HARARE, March 9 (The Source) – Individual and institutional investors can pledge their shares as collateral to borrow funds from banks and other lenders through the Chengetedzai Depository, the securities depository firm has said.
Chengetedzai runs Zimbabwe’s sole central securities depository (CSD), which went live in September 2014.
“The purpose of using securities as collateral security is to motivate the banks to lend guaranteed or backed by securities as a way to deepen transactions or activities in the securities market”, Chengetedzai said.
Pledging refers to a process in which the borrower (pledgor) of funds uses securities as a form of collateral security to secure the funds it borrows or takes from the lender (pledgee).
Most banks are now preferring to hold treasury bills instead of extending loans to individuals and corporates owing to default risk, which has seen the emergence of mounting high non-performing loans. Post-dollarisation bad bank loans peaked at over 20 percent in 2012, but have since come down to just under 8 percent following the creation of a central bank vehicle to purchase non-performing loans from the sector.
Chengetedzai said the pledged securities will not be used for other transactions since they will be locked until the pledgor settles the debt for which the securities were used as collateral.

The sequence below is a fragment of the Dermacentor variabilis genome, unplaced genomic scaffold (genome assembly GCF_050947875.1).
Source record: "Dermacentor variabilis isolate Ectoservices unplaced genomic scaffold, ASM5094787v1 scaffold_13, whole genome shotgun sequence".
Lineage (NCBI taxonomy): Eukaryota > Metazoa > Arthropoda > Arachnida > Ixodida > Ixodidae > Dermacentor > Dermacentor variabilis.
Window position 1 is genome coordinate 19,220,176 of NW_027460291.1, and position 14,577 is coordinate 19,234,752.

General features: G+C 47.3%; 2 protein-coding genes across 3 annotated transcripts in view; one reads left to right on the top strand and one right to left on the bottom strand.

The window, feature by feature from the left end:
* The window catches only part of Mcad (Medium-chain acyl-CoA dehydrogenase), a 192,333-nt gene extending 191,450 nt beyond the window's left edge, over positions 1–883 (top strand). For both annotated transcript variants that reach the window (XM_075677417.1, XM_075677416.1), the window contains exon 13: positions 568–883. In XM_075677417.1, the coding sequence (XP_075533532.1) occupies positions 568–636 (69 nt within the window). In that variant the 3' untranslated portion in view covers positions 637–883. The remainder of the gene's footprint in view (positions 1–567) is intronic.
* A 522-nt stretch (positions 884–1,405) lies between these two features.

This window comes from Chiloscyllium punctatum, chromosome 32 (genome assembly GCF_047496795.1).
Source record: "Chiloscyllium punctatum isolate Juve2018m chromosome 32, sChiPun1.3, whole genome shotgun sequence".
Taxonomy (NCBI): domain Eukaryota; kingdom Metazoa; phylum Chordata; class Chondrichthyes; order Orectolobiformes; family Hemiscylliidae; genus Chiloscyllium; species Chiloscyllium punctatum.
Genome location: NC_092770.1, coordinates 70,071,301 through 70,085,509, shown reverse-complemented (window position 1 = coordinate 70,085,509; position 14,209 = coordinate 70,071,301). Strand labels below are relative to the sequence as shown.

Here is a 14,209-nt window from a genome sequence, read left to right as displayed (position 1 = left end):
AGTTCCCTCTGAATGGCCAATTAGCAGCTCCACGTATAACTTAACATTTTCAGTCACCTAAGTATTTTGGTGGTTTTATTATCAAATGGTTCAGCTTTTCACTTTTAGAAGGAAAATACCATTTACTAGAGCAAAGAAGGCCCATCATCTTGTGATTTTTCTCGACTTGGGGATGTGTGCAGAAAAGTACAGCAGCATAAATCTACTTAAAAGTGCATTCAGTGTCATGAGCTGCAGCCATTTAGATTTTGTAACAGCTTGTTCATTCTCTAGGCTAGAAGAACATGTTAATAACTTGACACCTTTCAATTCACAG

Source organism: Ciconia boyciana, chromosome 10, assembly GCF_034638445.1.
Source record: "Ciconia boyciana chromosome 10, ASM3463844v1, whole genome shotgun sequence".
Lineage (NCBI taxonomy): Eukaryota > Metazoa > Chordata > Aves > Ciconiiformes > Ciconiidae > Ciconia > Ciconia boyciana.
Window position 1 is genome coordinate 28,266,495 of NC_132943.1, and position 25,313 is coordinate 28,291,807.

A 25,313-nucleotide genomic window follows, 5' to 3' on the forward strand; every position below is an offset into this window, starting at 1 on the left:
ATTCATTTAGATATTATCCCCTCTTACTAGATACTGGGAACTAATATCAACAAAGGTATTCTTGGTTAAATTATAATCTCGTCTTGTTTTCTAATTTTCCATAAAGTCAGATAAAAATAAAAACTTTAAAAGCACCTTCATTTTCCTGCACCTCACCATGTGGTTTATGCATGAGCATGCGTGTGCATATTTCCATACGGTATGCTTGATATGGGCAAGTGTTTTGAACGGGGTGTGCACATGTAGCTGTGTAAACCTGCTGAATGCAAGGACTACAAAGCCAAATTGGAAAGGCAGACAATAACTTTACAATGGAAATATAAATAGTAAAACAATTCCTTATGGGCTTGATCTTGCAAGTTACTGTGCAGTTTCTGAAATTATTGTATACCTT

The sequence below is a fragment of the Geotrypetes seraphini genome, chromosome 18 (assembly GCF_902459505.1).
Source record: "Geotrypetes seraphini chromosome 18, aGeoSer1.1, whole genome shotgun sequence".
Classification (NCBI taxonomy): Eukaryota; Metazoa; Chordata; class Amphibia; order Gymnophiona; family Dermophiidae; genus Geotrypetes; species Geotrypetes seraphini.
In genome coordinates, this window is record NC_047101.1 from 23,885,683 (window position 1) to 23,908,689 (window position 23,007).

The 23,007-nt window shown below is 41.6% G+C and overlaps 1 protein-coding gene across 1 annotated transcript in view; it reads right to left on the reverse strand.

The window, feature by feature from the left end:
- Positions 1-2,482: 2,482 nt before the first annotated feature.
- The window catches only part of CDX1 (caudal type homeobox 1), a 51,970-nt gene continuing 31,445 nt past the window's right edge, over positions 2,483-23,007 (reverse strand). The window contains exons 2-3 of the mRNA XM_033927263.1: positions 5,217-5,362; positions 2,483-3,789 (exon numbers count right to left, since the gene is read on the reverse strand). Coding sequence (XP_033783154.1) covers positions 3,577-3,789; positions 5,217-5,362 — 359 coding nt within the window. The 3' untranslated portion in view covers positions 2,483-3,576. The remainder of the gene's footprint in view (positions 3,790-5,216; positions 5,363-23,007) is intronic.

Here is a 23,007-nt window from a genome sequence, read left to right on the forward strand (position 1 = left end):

Additionally, in order to mitigate credit risk, Chengetedzai said once securities are pledged, no new pledge can be registered on the same securities.
However, the pledgor will be entitled to all the dividends or interest payments due during the tenure of the pledge.
“The dividend/interest payment will be paid to the debtor/ pledgor during the term of the pledge and not the creditor. During the life of the pledge, ownership of the pledged securities remains with the pledgor as well as the right/ entitlement to any corporate action executed during that period,” Chengetedzai said.
Given the credit risk facing banks and lending financial institutions, security pledging can shield financial institutions from too much exposure to unsecured loans and government treasury bills. According to the Reserve Bank of Zimbabwe (RBZ) governor, John Mangudya Zimbabwe currently has about $2.1 billion worth of treasury bills in the market, issued to bridge the government’s funding gap and clear the central bank’s debt, among other purposes.
Most Zimbabwean banks have a very significant exposure in government TBs on their balance sheets.
Given that the government is running a budget deficit owing to insufficient revenue collections, and its growing debt overhang, TBs pose a default risk which could potentially cause a catastrophic crisis in the banking sector.
Despite the potential risk, the banks say the government has not defaulted on its obligations to them.
However, although securities pledging might prove to be a handy shield against potential default, the poor performance of the securities market shows the downside of such transactions.